Brian Molefe shoots from the hip

2015-04-26 15:00

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A suggestion that Eskom supply electricity directly to all South Africans, bypassing municipalities, would in effect destroy local government and derail service delivery.

Electricity experts, municipalities and the SA Local Government Association on Friday lashed out at new acting CEO Brian Molefe’s idea that Eskom – which is owed R4.6?billion in municipal arrears debt – supply power directly to consumers.

About 40% of Eskom’s power sales go to municipalities, which in turn sell it to residents and businesses.

Income from power sales can amount to anything from 20% to 50% of a municipality’s income.

Many of South Africa’s 278 municipalities are currently in a state of paralysis and dysfunction, and are unable to deliver services and perform their mandated duties.

City Press’ sister paper, Rapport, reported last month that overdue debt to the country’s municipalities was a massive R94?billion by the end of June last year. Most of it was household debt (almost R58?billion), followed by businesses and industries (almost R20?billion), government institutions (R4.5?billion) and “other” debtors (almost R12?billion).

Molefe, who has been appointed to slow Eskom’s ruinous descent, posited the power utility could solve load shedding – which has become a regular feature of South African life – in a year and improve its finances by bypassing municipalities in supplying electricity.

He emphasised the idea was his own and not cleared by Eskom or government.

But Charl Kocks, an analyst at Ratings Afrika, which focuses on municipalities, said the idea was a nonstarter.

Although he understood Molefe’s frustration, Kocks said the idea was not “sustainable” and did not “serve the municipal function well in South Africa”.

“On average, the net margin for electricity sales [that is, electricity revenue minus the purchase cost and costs of running your electricity distribution] is about 8%. For most municipalities in South Africa, this is the source of their largest and most stable income from which they can fund their operations.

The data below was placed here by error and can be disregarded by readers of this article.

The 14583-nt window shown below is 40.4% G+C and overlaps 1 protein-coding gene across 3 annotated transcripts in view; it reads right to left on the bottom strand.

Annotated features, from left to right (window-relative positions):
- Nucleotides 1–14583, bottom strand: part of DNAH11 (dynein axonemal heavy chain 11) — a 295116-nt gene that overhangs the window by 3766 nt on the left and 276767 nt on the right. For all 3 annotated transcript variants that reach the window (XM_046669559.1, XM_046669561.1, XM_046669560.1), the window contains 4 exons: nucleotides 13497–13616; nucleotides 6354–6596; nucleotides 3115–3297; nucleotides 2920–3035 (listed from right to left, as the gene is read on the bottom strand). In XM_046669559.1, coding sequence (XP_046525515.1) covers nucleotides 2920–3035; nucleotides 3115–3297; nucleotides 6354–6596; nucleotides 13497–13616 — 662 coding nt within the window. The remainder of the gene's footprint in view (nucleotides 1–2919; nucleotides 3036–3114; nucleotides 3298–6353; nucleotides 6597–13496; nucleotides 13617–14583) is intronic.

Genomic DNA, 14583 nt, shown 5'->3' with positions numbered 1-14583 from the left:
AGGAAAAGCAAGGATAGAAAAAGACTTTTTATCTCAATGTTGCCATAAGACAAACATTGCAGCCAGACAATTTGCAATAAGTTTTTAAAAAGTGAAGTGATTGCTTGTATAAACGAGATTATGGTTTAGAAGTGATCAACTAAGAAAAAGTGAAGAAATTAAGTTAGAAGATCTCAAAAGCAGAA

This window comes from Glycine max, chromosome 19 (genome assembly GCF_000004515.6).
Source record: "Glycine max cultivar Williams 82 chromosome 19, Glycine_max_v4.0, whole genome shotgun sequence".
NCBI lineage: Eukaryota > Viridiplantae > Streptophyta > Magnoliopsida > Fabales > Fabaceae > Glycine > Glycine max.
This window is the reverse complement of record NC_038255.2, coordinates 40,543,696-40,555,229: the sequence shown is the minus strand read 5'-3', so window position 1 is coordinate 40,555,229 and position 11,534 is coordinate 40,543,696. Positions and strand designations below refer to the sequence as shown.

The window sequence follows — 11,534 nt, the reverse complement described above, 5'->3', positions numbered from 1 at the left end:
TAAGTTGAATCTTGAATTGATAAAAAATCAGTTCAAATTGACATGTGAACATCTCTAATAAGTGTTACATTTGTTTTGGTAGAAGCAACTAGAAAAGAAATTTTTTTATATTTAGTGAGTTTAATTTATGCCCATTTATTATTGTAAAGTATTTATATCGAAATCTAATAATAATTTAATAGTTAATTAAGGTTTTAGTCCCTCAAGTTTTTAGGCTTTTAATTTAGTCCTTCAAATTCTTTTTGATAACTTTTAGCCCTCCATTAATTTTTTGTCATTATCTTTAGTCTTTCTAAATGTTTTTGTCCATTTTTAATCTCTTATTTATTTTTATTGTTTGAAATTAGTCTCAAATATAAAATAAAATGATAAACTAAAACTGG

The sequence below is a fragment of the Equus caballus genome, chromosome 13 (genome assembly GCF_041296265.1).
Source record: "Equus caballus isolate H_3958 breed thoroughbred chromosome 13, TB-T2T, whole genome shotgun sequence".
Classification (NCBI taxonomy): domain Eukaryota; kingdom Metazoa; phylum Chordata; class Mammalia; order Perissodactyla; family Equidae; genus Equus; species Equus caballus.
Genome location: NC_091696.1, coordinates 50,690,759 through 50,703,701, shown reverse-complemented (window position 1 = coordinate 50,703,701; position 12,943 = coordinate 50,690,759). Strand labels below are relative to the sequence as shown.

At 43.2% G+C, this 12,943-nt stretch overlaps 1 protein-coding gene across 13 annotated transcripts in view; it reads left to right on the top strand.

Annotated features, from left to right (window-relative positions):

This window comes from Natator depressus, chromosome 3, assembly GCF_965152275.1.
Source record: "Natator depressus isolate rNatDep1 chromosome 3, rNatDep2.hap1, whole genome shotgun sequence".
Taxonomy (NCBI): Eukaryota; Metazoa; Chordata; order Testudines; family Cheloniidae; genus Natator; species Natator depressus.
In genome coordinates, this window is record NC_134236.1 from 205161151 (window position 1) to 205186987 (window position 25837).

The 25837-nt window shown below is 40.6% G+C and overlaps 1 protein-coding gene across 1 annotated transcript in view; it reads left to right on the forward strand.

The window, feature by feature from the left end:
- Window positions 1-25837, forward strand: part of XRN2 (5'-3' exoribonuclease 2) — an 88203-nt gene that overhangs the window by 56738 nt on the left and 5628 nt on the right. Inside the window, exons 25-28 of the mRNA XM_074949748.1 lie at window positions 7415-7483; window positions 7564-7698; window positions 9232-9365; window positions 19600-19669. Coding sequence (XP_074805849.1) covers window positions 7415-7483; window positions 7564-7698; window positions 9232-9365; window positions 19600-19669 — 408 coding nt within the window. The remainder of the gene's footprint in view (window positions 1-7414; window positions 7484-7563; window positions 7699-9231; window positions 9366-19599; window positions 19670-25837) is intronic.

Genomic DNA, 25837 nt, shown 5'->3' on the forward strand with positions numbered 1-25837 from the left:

“Water is the other item, but with water, while the percentage net margin is higher, the amounts of total income are quite low.

“So municipalities are relying on this margin from electricity sales. If you take that away, then you have a big problem.”

Kocks said without this income, South Africa’s municipalities “won’t be able to provide the services they must provide to the same extent”.

He said it would also affect municipalities’ credit-worthiness, making it “expensive to borrow, or actually not be able to borrow”.

“A municipality will not likely go bankrupt, but it will be unable to meet the expectations of its constituents and may need to go to Treasury for assistance. But Treasury tends to help more on things like capital grants, and is not likely to give a loan to meet current expenditure,” he said.

Energy sector commentator Chris Yelland pointed out that the worst arrears were accrued by Eskom’s direct customers.

Molefe himself conceded that Eskom directly supplies power to residents in Soweto, but the famous “Soweto debt” now amounts to R8?billion.

“Soweto’s problem is bigger than all the municipalities combined,” pointed out Yelland.

“Eskom already has many prepaid customers, but that will not solve the problem. Many places with meters have bad collection records. It’s just nonsensical.”

DA shadow minister for cooperative governance and traditional affairs Kevin Mileham called the idea “ill-conceived and immature”.

The DA is trying to get Cooperative Governance and Traditional Affairs Minister Pravin Gordhan to intervene in offending municipalities by making them ring-fence their electricity revenue so they can pay Eskom.

City of Cape Town’s Executive Deputy Mayor and Mayoral Committee Member for Finance, Ian Neilson, said: “It is once again Eskom trying to capture the entire system so that they can monopolise it?...?We rather need to see Eskom split up into a generator company and a separate transmission system company. Further, it is the constitutional function of local government to distribute electricity.”

Neilson said Cape Town had a 10% levy on electricity sales and said it was “one of the few constitutionally provided tax systems available to local government”.

“It is the closest that local government can get to having a sales tax. If it was abandoned, the money would not be available for the electricity supply system. Rather, if the city were to lose this income, it would have to increase property rates by 16%.

“It is preferable to have a mix of tax sources so that responsibility for paying for city services is spread more broadly among the population.”

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